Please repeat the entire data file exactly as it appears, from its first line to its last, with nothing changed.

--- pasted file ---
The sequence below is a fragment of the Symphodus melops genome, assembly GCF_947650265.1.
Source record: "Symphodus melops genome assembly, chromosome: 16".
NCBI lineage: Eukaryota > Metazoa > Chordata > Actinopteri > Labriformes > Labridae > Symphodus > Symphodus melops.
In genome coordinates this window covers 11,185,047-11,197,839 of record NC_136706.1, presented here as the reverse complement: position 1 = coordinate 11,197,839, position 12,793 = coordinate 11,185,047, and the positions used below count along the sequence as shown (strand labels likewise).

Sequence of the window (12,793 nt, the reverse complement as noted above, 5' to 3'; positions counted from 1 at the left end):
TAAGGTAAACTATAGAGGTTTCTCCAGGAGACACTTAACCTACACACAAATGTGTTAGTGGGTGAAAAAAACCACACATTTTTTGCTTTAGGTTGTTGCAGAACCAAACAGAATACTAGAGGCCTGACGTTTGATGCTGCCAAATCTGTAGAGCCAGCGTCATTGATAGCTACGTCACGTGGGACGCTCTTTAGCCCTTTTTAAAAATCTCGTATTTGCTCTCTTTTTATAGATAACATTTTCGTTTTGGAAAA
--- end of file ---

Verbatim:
The sequence below is a fragment of the Symphodus melops genome, assembly GCF_947650265.1.
Source record: "Symphodus melops genome assembly, chromosome: 16".
NCBI lineage: Eukaryota > Metazoa > Chordata > Actinopteri > Labriformes > Labridae > Symphodus > Symphodus melops.
In genome coordinates this window covers 11,185,047-11,197,839 of record NC_136706.1, presented here as the reverse complement: position 1 = coordinate 11,197,839, position 12,793 = coordinate 11,185,047, and the positions used below count along the sequence as shown (strand labels likewise).

Sequence of the window (12,793 nt, the reverse complement as noted above, 5' to 3'; positions counted from 1 at the left end):
TAAGGTAAACTATAGAGGTTTCTCCAGGAGACACTTAACCTACACACAAATGTGTTAGTGGGTGAAAAAAACCACACATTTTTTGCTTTAGGTTGTTGCAGAACCAAACAGAATACTAGAGGCCTGACGTTTGATGCTGCCAAATCTGTAGAGCCAGCGTCATTGATAGCTACGTCACGTGGGACGCTCTTTAGCCCTTTTTAAAAATCTCGTATTTGCTCTCTTTTTATAGATAACATTTTCGTTTTGGAAAA